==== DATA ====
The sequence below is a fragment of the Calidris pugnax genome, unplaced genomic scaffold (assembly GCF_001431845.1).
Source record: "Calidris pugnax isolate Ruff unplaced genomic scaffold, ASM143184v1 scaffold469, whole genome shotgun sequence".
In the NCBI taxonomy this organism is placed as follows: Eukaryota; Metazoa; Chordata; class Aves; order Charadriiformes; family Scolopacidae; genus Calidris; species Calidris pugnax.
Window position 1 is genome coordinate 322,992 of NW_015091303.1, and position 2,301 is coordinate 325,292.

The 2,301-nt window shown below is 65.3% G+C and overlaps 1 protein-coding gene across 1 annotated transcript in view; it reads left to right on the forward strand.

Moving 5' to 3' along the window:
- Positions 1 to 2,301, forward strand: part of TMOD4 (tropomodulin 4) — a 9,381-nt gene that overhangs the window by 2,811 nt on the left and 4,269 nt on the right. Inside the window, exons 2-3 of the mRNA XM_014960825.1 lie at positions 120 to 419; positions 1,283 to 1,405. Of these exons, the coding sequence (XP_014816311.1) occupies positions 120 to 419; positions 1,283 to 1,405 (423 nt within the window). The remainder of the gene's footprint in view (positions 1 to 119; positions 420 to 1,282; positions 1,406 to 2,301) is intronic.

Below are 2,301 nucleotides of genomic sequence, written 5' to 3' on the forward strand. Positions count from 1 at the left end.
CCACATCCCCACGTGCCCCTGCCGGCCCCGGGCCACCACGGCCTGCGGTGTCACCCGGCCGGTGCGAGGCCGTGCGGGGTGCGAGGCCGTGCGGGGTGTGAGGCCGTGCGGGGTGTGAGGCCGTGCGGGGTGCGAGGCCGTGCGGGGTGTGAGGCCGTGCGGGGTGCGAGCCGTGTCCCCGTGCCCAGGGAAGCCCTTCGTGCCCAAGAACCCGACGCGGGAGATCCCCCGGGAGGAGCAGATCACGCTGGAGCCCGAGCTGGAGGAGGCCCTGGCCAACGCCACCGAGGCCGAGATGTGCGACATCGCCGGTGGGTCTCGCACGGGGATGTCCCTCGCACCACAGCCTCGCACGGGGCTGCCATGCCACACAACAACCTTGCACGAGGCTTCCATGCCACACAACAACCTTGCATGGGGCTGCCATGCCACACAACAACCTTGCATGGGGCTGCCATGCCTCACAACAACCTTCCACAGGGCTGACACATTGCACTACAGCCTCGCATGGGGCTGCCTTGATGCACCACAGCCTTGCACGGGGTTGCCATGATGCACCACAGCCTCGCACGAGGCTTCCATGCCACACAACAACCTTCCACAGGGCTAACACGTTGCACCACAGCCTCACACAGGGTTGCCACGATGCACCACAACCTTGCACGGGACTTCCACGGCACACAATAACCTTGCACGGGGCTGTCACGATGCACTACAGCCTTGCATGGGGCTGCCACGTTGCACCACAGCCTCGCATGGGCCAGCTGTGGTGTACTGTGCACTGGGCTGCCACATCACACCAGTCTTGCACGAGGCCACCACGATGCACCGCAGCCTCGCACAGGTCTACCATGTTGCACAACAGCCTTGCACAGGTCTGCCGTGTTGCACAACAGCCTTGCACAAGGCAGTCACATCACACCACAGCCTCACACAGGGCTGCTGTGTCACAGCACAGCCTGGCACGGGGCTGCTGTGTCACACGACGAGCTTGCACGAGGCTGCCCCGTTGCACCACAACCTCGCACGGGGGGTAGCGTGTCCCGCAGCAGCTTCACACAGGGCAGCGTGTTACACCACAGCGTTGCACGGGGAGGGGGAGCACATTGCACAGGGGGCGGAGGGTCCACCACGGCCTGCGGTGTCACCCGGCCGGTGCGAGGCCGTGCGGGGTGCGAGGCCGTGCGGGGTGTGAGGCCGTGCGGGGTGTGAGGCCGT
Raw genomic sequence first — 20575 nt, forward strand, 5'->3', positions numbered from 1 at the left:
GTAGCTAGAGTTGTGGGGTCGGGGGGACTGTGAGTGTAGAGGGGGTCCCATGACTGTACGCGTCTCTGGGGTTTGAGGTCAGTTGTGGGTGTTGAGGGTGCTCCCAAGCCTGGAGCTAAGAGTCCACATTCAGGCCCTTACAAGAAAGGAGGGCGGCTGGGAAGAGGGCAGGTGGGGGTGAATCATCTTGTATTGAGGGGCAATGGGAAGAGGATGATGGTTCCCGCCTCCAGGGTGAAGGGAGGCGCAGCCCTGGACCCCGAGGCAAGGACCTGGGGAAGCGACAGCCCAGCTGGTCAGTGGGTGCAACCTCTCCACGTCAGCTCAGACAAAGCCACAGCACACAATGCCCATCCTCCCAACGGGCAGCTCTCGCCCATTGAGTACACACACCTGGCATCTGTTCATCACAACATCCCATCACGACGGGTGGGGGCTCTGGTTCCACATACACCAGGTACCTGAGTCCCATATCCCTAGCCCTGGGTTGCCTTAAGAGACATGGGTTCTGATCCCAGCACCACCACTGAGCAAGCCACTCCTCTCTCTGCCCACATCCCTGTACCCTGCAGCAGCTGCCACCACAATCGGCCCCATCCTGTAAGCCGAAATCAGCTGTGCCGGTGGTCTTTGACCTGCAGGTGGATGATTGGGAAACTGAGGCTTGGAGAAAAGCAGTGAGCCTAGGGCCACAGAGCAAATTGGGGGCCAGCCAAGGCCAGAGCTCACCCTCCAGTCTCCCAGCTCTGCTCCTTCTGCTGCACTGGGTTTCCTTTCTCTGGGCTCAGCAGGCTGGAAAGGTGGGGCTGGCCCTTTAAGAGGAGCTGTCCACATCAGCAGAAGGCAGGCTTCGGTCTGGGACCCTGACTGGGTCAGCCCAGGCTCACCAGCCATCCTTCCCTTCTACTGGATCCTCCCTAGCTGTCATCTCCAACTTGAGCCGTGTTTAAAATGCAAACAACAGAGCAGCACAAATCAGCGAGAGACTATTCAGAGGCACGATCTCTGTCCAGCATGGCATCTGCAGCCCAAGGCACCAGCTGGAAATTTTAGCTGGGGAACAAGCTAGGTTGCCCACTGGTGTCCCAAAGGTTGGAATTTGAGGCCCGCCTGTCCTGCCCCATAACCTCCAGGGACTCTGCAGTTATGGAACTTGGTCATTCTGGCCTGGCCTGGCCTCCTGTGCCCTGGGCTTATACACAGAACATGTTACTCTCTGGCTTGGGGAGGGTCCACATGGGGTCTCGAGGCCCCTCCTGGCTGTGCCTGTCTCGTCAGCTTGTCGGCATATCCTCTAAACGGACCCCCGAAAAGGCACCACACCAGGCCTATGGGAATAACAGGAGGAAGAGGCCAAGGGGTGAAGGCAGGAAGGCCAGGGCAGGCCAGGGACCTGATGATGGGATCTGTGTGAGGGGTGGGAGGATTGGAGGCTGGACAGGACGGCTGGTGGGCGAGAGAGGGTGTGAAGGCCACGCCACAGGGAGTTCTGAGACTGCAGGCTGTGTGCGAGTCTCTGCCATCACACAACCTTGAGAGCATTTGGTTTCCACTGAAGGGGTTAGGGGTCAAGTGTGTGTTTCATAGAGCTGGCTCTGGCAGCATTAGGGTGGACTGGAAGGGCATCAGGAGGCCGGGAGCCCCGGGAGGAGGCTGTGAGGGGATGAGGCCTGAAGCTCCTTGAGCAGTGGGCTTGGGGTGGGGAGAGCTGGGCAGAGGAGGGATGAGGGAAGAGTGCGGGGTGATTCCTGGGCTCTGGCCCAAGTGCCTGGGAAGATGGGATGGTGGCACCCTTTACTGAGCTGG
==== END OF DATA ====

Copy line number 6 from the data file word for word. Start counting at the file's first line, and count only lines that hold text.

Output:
Moving 5' to 3' along the window: